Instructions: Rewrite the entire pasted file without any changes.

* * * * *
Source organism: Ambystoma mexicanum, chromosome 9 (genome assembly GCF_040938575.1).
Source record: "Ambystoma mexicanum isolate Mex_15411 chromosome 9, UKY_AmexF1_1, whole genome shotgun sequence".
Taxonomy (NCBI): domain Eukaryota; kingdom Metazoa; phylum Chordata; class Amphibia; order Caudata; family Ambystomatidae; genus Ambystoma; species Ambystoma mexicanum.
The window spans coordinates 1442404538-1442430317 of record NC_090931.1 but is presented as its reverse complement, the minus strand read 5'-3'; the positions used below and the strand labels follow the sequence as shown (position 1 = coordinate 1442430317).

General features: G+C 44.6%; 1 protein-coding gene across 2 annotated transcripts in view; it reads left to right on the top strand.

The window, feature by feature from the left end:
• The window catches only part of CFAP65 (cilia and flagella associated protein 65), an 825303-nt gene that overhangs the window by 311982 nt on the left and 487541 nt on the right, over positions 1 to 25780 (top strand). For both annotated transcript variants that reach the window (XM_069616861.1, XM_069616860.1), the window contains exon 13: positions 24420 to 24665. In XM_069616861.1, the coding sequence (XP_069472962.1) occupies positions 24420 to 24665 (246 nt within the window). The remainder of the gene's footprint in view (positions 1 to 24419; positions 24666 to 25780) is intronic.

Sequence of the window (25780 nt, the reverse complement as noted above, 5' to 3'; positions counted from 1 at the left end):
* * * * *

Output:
Source organism: Ambystoma mexicanum, chromosome 9 (genome assembly GCF_040938575.1).
Source record: "Ambystoma mexicanum isolate Mex_15411 chromosome 9, UKY_AmexF1_1, whole genome shotgun sequence".
Taxonomy (NCBI): domain Eukaryota; kingdom Metazoa; phylum Chordata; class Amphibia; order Caudata; family Ambystomatidae; genus Ambystoma; species Ambystoma mexicanum.
The window spans coordinates 1442404538-1442430317 of record NC_090931.1 but is presented as its reverse complement, the minus strand read 5'-3'; the positions used below and the strand labels follow the sequence as shown (position 1 = coordinate 1442430317).

General features: G+C 44.6%; 1 protein-coding gene across 2 annotated transcripts in view; it reads left to right on the top strand.

The window, feature by feature from the left end:
• The window catches only part of CFAP65 (cilia and flagella associated protein 65), an 825303-nt gene that overhangs the window by 311982 nt on the left and 487541 nt on the right, over positions 1 to 25780 (top strand). For both annotated transcript variants that reach the window (XM_069616861.1, XM_069616860.1), the window contains exon 13: positions 24420 to 24665. In XM_069616861.1, the coding sequence (XP_069472962.1) occupies positions 24420 to 24665 (246 nt within the window). The remainder of the gene's footprint in view (positions 1 to 24419; positions 24666 to 25780) is intronic.

Sequence of the window (25780 nt, the reverse complement as noted above, 5' to 3'; positions counted from 1 at the left end):